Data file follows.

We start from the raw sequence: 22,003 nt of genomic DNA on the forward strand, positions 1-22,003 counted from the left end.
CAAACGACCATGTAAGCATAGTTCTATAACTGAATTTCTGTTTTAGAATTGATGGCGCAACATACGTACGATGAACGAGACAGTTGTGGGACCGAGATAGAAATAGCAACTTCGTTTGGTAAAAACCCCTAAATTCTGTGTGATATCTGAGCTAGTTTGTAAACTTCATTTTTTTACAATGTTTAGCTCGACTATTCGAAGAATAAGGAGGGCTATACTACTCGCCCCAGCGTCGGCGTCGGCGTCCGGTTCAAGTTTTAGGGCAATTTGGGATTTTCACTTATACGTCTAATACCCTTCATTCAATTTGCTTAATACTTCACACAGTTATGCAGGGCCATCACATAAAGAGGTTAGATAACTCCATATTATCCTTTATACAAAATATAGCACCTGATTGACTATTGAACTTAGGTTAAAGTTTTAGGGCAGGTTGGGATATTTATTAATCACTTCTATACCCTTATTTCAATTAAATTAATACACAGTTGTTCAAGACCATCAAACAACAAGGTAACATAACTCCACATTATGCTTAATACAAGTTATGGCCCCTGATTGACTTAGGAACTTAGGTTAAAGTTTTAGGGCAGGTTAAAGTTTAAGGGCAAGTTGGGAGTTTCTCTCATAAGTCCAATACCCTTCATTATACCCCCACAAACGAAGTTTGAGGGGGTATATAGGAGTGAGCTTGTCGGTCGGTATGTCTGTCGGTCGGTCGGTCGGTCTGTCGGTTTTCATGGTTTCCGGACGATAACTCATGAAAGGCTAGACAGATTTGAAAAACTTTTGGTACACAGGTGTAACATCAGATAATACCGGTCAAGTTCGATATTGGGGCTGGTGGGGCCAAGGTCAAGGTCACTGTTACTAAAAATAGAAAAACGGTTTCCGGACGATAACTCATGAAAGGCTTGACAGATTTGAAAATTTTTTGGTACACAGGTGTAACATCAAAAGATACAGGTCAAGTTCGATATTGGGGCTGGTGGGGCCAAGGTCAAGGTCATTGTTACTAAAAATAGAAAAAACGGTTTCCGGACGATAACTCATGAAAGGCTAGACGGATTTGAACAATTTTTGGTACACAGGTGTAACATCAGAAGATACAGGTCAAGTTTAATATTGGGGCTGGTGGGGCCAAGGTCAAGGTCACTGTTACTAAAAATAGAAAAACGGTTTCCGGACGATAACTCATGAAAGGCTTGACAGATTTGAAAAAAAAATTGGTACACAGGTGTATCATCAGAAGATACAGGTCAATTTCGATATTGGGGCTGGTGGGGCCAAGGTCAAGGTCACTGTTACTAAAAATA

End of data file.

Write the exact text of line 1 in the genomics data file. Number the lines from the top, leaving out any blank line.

We start from the raw sequence: 22,003 nt of genomic DNA on the forward strand, positions 1-22,003 counted from the left end.